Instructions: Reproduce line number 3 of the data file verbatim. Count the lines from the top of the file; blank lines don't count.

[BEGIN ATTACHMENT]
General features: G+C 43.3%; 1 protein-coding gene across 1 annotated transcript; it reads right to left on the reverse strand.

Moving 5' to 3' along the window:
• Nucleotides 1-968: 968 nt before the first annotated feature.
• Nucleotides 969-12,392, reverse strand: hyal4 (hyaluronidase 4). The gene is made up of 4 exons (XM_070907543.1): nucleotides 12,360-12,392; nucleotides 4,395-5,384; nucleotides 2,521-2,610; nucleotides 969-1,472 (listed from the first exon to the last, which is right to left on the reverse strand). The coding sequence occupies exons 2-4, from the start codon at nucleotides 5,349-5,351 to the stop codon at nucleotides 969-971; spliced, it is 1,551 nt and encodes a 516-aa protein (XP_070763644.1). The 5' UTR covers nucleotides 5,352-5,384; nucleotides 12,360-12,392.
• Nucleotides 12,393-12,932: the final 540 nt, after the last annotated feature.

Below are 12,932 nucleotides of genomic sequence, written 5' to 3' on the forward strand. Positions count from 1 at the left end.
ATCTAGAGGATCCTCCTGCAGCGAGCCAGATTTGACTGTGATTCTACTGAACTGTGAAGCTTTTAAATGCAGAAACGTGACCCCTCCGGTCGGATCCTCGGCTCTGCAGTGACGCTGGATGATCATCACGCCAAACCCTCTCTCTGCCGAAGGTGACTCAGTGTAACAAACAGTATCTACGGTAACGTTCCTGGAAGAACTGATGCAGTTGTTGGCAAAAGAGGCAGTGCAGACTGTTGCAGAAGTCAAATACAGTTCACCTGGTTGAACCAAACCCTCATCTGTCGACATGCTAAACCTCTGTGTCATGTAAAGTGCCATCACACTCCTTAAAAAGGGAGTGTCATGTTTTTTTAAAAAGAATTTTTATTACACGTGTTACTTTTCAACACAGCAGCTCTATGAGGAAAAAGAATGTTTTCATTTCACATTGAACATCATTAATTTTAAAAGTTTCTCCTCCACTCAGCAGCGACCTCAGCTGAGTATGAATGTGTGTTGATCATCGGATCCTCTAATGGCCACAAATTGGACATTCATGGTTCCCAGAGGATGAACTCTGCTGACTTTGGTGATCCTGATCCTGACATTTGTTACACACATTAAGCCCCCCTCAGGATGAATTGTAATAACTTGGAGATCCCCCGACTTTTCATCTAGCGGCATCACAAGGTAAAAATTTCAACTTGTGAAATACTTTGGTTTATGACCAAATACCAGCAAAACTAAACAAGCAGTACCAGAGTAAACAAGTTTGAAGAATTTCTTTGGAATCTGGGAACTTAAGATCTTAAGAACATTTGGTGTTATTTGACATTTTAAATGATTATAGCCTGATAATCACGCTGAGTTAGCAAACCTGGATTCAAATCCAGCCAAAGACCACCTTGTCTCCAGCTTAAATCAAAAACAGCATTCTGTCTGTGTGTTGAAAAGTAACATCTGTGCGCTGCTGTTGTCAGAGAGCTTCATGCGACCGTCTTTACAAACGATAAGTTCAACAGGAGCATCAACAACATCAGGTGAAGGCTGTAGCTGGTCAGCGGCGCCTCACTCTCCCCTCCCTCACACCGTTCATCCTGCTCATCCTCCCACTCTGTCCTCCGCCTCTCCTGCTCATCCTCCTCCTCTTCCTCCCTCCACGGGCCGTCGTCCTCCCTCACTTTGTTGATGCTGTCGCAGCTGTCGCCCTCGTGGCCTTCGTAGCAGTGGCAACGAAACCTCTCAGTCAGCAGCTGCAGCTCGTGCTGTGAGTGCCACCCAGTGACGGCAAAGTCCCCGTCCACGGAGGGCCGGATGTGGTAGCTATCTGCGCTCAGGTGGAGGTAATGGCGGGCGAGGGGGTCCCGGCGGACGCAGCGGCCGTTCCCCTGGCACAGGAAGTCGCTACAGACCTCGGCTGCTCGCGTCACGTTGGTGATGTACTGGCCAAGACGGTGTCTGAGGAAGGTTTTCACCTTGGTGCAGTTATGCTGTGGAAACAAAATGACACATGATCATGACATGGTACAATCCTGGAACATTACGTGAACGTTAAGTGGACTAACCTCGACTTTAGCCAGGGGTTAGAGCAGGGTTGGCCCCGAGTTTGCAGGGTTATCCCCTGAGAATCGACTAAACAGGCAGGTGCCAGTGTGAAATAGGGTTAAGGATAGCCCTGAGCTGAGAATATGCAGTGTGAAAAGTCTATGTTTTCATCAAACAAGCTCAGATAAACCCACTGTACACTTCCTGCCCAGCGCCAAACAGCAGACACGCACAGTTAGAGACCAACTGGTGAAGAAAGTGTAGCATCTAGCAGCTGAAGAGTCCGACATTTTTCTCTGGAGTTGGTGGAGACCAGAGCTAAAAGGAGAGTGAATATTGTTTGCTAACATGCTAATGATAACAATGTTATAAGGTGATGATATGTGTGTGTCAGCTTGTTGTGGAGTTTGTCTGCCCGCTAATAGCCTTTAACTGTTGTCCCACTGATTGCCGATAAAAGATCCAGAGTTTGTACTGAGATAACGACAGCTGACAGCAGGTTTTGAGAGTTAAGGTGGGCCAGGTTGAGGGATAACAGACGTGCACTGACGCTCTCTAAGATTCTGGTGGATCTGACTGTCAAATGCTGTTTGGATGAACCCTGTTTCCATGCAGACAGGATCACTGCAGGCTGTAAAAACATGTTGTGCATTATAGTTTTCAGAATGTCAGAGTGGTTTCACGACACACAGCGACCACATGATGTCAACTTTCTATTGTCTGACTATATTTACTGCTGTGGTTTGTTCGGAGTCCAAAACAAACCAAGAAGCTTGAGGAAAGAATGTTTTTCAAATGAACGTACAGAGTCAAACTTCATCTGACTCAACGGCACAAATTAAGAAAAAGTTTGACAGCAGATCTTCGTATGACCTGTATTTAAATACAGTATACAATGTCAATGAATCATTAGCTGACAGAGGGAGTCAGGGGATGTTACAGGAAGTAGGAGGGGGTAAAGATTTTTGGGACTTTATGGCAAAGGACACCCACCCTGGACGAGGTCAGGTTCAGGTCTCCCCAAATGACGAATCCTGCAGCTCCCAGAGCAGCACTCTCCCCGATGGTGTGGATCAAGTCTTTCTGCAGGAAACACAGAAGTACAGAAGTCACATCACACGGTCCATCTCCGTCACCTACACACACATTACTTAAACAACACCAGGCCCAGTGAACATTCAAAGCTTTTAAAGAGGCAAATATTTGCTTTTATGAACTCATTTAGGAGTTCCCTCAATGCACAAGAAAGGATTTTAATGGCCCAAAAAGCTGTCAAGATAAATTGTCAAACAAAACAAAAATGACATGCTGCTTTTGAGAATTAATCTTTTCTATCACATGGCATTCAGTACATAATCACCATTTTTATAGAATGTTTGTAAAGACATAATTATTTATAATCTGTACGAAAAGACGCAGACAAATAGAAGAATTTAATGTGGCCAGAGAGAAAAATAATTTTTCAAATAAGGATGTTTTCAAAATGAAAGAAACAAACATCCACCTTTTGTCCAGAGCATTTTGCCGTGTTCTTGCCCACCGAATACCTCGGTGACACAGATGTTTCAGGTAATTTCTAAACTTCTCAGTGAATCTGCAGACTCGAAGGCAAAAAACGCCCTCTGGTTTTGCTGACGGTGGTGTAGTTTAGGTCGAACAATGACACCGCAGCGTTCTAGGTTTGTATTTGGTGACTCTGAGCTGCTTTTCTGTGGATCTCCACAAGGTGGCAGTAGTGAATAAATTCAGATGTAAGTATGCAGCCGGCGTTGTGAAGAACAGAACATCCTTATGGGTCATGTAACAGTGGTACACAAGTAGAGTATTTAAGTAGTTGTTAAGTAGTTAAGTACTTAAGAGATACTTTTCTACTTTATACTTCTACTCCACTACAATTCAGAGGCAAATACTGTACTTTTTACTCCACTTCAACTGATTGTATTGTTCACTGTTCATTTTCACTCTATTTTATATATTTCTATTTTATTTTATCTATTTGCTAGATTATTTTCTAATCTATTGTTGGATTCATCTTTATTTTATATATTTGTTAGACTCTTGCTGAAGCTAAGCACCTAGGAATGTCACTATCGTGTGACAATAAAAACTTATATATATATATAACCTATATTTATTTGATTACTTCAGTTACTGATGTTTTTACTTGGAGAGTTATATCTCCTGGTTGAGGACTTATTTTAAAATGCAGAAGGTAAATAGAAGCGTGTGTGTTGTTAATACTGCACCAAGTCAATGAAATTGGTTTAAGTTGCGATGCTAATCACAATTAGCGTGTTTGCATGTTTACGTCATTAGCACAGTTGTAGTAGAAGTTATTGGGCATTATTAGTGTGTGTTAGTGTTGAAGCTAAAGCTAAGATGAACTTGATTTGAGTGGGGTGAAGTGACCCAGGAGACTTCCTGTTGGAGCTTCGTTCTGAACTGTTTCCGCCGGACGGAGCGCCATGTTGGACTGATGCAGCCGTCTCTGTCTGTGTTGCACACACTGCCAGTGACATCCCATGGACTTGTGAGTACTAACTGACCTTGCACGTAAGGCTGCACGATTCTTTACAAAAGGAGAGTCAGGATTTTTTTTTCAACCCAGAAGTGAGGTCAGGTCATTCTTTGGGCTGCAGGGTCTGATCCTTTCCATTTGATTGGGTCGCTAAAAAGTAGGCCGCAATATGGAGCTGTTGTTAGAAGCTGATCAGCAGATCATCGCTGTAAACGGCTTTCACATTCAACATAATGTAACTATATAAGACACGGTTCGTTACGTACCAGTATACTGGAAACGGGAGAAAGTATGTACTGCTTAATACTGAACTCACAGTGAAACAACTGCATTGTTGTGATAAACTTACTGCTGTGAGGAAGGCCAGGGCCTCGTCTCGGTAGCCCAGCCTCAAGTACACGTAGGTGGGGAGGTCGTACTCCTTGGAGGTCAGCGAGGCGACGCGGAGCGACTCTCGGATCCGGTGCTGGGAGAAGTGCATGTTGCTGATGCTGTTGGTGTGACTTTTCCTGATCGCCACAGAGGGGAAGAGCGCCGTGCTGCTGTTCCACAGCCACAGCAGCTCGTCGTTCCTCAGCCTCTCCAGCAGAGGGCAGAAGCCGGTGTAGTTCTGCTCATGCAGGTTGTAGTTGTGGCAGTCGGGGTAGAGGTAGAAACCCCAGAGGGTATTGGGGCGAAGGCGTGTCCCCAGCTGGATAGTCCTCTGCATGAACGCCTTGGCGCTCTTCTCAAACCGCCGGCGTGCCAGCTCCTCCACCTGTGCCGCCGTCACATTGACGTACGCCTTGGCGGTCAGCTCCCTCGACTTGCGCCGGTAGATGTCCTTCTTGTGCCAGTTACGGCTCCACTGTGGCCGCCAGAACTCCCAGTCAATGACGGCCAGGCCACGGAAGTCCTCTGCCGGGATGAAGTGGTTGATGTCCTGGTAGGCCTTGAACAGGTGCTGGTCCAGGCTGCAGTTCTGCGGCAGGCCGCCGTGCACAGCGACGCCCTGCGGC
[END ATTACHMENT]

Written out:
• Nucleotides 1-968: 968 nt before the first annotated feature.